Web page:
Despite fears of another recession and worries over a high unemployment rate, the Petaluma housing market remains stable with room for growth, according to many real estate brokers in the city.
Many brokers are pegging their bets on long-term growth in Petaluma, eyeing the widening of Highway 101, the SMART rail line, job growth via retail developments and and new home development hitting capacity they believe will help home values recover.
“Petaluma being a very desirable place to live will keep demand increasing,” said Paul Claeyssens of Leading Edge Properties. “Today, nearly all the housing that can be built has been built. The pricing is going to go up.”
The city's general plan limits the areas that can have housing developments, according to Claeysses, with most of the city already filled in, including the KB Homes development on Petaluma Boulevard South.
More housing is also expected with the development of the land around the downtown SMART station.
“When the commute to Marin and San Francisco becomes easier, that will be the boondoggle for us,” said Rick Warner of . Knocking 20 more minutes off a drive each morning should increase housing demand, according to Warner.
“The logic is super simple: it’s supply-and-demand,” said Warner.
But while hope springs eternal for higher pricing to come, the current housing market in Petaluma still falls squarely on sales of homes valued under $400,000. First-time homebuyers make up the bulk of these transactions.
“Young families in their twenties and thirties can buy now,” said Peg King of . “Before, they were priced out.”
King still sells about 60 to 75 homes a year, like she did during the market’s peak years of 2003 to 2006. But she makes about two-thirds to even half her previous income, mostly due to lower home prices.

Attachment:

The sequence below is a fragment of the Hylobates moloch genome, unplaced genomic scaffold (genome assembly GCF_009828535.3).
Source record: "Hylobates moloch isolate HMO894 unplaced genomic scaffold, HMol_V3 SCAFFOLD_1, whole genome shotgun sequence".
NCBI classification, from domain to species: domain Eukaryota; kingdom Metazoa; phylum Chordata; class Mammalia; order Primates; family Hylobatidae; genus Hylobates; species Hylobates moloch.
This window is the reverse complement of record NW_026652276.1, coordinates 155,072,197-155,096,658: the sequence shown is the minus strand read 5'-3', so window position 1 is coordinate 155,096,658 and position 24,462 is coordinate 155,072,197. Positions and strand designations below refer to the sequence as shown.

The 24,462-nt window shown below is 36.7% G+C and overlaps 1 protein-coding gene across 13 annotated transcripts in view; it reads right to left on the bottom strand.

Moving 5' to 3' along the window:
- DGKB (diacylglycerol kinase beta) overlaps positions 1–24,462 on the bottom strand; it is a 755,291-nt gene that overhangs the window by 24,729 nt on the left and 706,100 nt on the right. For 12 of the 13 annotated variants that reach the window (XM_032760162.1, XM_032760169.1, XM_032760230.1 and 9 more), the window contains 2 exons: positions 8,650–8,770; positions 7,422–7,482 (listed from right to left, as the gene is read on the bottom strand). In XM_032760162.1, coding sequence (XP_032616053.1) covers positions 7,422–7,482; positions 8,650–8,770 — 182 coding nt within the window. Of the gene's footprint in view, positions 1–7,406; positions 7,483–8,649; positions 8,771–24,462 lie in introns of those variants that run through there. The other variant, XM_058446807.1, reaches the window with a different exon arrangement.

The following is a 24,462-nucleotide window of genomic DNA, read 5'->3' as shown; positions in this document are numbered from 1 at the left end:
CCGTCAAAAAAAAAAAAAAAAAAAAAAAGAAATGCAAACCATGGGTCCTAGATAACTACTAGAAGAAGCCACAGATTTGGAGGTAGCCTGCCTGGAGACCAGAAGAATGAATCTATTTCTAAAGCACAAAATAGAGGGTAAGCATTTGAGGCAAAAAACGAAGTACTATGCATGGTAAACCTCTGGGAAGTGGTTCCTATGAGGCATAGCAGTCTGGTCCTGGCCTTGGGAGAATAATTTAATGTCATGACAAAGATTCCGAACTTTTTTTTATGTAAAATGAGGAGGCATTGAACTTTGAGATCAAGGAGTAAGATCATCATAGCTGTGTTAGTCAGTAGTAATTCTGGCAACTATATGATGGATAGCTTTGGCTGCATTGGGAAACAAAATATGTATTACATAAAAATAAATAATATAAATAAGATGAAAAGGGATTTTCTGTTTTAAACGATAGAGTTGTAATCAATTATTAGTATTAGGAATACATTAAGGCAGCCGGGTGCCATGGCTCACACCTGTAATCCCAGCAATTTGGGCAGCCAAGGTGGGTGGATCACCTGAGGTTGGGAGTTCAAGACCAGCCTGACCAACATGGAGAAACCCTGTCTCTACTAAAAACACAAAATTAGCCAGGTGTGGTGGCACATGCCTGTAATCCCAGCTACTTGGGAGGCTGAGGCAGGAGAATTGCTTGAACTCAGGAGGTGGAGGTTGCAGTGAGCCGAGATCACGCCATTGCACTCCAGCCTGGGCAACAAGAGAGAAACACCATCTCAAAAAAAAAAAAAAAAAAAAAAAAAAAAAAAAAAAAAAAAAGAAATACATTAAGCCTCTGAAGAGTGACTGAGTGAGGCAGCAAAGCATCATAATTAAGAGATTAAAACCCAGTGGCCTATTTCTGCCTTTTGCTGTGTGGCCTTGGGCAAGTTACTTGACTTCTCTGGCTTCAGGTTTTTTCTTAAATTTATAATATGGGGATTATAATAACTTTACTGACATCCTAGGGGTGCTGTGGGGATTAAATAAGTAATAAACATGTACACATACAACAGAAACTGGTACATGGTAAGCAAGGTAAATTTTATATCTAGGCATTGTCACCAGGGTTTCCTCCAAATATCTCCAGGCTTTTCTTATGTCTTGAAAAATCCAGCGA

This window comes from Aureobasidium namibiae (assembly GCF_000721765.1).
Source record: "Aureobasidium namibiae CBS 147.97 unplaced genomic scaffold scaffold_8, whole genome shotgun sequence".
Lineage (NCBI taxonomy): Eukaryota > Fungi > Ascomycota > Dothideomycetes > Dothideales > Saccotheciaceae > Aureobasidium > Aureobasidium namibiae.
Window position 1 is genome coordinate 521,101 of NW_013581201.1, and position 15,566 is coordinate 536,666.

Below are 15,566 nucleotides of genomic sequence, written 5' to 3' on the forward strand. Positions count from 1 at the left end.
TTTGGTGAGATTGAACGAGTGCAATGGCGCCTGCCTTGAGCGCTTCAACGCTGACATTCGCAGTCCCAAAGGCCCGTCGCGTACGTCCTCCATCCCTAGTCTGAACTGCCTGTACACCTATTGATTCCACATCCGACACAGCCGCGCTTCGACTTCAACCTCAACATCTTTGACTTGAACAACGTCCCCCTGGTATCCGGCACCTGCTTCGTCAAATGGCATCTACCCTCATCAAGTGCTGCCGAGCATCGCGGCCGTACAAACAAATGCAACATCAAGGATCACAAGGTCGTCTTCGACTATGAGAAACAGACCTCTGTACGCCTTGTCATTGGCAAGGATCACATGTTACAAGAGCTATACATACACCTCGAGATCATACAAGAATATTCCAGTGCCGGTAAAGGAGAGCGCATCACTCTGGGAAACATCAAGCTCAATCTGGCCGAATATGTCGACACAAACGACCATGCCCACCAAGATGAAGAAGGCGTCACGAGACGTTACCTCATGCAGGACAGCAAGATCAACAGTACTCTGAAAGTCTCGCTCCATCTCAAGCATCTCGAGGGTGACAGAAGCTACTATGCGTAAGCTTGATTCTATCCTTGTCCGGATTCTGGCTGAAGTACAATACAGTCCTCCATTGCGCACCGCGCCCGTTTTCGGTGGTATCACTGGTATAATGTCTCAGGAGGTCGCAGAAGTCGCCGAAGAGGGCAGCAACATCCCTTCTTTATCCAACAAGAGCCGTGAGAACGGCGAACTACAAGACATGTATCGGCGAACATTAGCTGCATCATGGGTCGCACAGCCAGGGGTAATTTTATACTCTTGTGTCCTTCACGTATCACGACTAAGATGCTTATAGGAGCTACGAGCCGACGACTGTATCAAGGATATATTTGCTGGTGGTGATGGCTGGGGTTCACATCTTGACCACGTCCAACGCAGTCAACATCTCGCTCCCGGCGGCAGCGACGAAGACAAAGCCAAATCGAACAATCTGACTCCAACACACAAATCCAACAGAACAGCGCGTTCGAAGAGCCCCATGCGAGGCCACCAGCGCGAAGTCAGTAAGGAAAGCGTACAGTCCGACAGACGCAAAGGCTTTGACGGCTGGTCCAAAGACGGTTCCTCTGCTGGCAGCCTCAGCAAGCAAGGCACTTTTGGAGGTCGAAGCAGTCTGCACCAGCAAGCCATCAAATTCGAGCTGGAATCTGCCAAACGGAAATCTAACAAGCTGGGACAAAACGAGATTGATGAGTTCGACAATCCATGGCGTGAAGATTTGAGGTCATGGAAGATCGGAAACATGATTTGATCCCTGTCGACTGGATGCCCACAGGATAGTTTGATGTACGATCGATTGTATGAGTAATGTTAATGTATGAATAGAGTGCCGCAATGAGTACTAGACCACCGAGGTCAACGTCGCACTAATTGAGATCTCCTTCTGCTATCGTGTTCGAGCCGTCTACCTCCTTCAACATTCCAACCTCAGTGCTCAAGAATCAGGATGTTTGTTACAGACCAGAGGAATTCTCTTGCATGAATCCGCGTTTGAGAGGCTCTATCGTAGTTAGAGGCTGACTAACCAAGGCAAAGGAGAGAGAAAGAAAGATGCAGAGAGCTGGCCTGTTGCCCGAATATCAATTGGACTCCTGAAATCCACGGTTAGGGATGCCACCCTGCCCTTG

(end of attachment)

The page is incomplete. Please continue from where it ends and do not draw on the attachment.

The median price for the 313 homes sold between January and July of this year is $367,000, down from the median of $416,000 seen over the same period in 2010. While that doesn’t mean all home values in Petaluma have dropped in that same span, it does suggest that home sales remain dominantly in that below-$400,000 price range.
Brokers point to historically low interest rates as keeping the number of sales up, but Federal Housing Authority (FHA) loans have acted as a double-edged sword on pricing. On one hand, the down payment on an FHA loan is only 3.5 percent of the sales price. But the loan limit for these types of loans is $417,000, a threshold few buyers want to pass.
“There are two different markets,” Warner, of Keller Williams, said. “Normally, that above-$417,000 market has historically been people moving up.”
Those people who generally “move up” to bigger homes aren't doing so at the moment because bank loans, which require 15 percent down payment, are generally needed after the $417,000 loan threshold. Worries over the economy and the end of homebuyer tax credits have also slowed sales of higher priced homes.
Also keeping home values down are foreclosures and homes sold by banks. Bank-owned properties in Petaluma sold for an average of $324,500 in 2011, about $77,000 less than the average non-bank sale of $401,000 during the same period. Still the total number of homes on the market appears to be dwindling, giving some hope that the low prices will turn around soon.
“Every year I start thinking, ‘this is the year that it all comes back,’” King said.
For now, brokers have accepted the new reality of the housing market and plan to move forward. Some are very optimistic that things should turn around soon. Claeyssens sees the recession nearing an end, despite recent setbacks, and says that Petaluma is past the peak of foreclosures. For him, and many brokers, they have to believe that increases in home values in town are inevitable.
“Demand is increasing no matter what,” Claeyssens said.